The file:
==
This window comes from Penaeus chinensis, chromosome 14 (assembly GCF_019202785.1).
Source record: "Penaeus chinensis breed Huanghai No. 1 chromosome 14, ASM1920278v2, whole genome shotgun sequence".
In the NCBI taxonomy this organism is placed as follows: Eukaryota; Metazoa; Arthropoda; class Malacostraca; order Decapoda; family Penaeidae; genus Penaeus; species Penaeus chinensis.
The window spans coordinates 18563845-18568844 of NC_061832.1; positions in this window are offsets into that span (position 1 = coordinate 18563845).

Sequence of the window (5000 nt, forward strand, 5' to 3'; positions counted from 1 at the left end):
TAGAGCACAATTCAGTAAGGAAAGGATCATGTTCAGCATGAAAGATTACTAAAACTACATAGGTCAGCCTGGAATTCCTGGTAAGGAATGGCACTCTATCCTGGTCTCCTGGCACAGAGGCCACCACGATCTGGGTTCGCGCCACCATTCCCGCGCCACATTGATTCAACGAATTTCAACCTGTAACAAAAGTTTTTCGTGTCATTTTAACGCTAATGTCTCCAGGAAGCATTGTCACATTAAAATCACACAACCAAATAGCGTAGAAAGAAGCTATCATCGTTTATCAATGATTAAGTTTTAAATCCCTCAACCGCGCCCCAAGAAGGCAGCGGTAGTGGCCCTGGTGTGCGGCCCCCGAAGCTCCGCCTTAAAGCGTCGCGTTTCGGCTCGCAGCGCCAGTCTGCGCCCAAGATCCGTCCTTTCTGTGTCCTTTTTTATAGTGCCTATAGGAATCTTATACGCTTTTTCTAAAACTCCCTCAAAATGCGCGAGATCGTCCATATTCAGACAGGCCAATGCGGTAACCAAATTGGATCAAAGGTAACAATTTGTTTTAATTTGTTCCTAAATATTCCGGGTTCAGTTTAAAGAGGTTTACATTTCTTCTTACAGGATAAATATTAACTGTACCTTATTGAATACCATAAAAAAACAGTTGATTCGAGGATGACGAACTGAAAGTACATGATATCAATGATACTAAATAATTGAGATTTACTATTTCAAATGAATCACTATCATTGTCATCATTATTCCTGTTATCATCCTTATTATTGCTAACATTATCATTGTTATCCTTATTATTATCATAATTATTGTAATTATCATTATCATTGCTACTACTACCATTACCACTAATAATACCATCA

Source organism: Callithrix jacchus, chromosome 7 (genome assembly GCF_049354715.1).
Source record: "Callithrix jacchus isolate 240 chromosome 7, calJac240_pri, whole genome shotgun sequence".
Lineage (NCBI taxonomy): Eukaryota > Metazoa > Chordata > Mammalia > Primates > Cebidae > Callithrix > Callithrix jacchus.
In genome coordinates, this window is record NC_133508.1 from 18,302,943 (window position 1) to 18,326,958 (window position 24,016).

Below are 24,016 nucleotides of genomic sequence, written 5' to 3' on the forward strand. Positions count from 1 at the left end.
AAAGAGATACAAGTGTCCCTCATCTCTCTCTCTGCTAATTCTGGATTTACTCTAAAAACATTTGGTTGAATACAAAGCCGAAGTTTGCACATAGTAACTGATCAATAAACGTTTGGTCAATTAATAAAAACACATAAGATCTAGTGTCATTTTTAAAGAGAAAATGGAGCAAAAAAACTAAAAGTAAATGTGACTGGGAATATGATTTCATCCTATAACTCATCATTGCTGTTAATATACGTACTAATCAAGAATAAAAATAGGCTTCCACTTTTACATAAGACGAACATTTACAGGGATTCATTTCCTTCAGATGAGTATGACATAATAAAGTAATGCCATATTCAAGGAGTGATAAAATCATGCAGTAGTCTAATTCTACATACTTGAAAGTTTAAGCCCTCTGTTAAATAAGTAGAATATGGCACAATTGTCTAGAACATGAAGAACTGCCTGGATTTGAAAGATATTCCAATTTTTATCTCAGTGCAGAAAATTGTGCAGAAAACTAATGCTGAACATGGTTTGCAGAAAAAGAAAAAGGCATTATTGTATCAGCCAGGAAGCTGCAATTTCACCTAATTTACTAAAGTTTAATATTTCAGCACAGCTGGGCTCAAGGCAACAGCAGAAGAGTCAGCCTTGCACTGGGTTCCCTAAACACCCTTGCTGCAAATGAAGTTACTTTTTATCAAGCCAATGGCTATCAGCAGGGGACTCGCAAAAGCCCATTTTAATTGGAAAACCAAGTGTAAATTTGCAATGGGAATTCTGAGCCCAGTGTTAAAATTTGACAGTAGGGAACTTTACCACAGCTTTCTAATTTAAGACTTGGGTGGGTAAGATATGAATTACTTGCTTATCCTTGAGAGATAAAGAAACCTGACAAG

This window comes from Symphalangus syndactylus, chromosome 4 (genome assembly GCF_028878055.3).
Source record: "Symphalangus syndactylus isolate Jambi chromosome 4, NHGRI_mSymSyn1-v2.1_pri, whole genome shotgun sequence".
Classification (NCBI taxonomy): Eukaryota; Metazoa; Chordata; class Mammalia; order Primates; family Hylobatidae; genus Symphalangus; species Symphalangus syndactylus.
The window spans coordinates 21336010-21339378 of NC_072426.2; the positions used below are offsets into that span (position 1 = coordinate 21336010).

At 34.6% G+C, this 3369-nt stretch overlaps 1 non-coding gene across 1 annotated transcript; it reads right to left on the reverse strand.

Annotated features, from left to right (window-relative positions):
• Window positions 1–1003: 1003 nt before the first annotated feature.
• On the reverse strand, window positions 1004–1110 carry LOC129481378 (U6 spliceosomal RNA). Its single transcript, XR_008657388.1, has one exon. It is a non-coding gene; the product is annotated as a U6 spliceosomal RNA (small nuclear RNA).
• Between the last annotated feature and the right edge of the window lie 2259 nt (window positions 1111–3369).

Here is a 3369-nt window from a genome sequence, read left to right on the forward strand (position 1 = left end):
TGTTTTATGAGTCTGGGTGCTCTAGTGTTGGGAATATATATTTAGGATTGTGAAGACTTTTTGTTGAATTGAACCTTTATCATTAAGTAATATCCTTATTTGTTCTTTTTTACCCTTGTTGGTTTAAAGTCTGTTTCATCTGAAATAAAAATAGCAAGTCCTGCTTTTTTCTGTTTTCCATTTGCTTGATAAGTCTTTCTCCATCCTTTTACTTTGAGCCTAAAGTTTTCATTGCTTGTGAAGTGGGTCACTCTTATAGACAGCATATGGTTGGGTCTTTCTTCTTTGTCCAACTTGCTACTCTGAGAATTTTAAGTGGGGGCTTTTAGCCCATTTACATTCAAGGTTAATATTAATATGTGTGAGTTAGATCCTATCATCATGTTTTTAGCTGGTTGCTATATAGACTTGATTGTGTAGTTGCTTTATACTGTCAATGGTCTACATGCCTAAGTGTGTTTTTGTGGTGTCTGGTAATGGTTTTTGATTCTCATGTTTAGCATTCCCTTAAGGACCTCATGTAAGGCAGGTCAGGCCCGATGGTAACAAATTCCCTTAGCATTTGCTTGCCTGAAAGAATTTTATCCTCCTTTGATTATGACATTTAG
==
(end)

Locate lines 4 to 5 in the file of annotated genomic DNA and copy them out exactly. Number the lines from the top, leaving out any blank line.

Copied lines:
The window spans coordinates 18563845-18568844 of NC_061832.1; positions in this window are offsets into that span (position 1 = coordinate 18563845).

Sequence of the window (5000 nt, forward strand, 5' to 3'; positions counted from 1 at the left end):